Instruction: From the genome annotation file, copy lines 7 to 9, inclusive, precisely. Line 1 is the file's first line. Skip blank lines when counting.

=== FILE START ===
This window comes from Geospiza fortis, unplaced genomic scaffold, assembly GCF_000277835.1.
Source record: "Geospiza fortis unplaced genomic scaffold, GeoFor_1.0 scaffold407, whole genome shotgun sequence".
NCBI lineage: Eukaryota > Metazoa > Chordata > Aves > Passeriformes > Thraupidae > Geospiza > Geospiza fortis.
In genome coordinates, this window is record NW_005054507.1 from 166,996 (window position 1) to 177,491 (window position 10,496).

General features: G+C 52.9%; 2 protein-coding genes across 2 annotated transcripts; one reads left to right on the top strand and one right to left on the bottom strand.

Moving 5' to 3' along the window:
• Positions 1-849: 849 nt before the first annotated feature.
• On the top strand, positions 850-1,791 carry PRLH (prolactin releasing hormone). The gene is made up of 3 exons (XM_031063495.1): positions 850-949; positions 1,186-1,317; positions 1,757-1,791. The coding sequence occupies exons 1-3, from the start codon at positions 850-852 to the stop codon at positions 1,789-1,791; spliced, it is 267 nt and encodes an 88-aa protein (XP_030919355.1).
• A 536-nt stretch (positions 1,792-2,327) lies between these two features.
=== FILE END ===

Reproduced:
• Positions 1-849: 849 nt before the first annotated feature.
• On the top strand, positions 850-1,791 carry PRLH (prolactin releasing hormone). The gene is made up of 3 exons (XM_031063495.1): positions 850-949; positions 1,186-1,317; positions 1,757-1,791. The coding sequence occupies exons 1-3, from the start codon at positions 850-852 to the stop codon at positions 1,789-1,791; spliced, it is 267 nt and encodes an 88-aa protein (XP_030919355.1).
• A 536-nt stretch (positions 1,792-2,327) lies between these two features.